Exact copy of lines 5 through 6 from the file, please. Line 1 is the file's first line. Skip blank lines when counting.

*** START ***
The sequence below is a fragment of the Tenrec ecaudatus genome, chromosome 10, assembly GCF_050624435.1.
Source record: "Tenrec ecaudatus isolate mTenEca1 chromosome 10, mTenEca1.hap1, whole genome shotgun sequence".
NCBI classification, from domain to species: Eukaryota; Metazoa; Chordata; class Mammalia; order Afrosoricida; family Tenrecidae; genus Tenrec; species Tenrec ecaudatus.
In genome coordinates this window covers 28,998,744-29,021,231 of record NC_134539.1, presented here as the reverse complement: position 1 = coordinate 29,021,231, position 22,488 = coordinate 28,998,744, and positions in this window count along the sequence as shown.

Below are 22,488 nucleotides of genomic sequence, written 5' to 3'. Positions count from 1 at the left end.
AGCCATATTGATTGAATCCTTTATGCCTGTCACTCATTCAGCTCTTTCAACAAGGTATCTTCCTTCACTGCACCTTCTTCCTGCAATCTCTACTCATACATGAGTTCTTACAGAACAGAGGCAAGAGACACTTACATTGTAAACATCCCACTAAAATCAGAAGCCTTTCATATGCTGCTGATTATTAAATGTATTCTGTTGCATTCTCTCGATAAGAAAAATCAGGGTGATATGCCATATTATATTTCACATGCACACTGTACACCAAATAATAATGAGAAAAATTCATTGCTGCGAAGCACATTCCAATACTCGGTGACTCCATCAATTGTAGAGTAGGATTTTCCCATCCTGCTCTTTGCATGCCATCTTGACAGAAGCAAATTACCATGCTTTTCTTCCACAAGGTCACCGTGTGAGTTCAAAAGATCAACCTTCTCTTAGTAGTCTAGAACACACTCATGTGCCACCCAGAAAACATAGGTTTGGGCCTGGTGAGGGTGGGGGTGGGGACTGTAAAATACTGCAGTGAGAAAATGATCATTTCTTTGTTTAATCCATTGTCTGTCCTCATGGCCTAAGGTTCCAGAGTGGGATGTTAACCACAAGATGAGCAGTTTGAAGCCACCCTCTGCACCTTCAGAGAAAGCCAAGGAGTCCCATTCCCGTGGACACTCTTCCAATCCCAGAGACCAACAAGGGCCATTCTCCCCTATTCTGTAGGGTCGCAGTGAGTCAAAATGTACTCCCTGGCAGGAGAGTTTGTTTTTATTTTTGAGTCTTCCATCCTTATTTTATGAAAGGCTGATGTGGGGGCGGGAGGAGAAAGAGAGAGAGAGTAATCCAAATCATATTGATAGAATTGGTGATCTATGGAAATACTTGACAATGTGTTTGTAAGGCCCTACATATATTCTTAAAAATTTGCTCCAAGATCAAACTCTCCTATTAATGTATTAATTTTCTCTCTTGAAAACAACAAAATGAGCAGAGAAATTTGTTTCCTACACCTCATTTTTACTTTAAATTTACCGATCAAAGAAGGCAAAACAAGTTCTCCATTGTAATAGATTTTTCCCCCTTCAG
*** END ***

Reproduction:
Below are 22,488 nucleotides of genomic sequence, written 5' to 3'. Positions count from 1 at the left end.
AGCCATATTGATTGAATCCTTTATGCCTGTCACTCATTCAGCTCTTTCAACAAGGTATCTTCCTTCACTGCACCTTCTTCCTGCAATCTCTACTCATACATGAGTTCTTACAGAACAGAGGCAAGAGACACTTACATTGTAAACATCCCACTAAAATCAGAAGCCTTTCATATGCTGCTGATTATTAAATGTATTCTGTTGCATTCTCTCGATAAGAAAAATCAGGGTGATATGCCATATTATATTTCACATGCACACTGTACACCAAATAATAATGAGAAAAATTCATTGCTGCGAAGCACATTCCAATACTCGGTGACTCCATCAATTGTAGAGTAGGATTTTCCCATCCTGCTCTTTGCATGCCATCTTGACAGAAGCAAATTACCATGCTTTTCTTCCACAAGGTCACCGTGTGAGTTCAAAAGATCAACCTTCTCTTAGTAGTCTAGAACACACTCATGTGCCACCCAGAAAACATAGGTTTGGGCCTGGTGAGGGTGGGGGTGGGGACTGTAAAATACTGCAGTGAGAAAATGATCATTTCTTTGTTTAATCCATTGTCTGTCCTCATGGCCTAAGGTTCCAGAGTGGGATGTTAACCACAAGATGAGCAGTTTGAAGCCACCCTCTGCACCTTCAGAGAAAGCCAAGGAGTCCCATTCCCGTGGACACTCTTCCAATCCCAGAGACCAACAAGGGCCATTCTCCCCTATTCTGTAGGGTCGCAGTGAGTCAAAATGTACTCCCTGGCAGGAGAGTTTGTTTTTATTTTTGAGTCTTCCATCCTTATTTTATGAAAGGCTGATGTGGGGGCGGGAGGAGAAAGAGAGAGAGAGTAATCCAAATCATATTGATAGAATTGGTGATCTATGGAAATACTTGACAATGTGTTTGTAAGGCCCTACATATATTCTTAAAAATTTGCTCCAAGATCAAACTCTCCTATTAATGTATTAATTTTCTCTCTTGAAAACAACAAAATGAGCAGAGAAATTTGTTTCCTACACCTCATTTTTACTTTAAATTTACCGATCAAAGAAGGCAAAACAAGTTCTCCATTGTAATAGATTTTTCCCCCTTCAG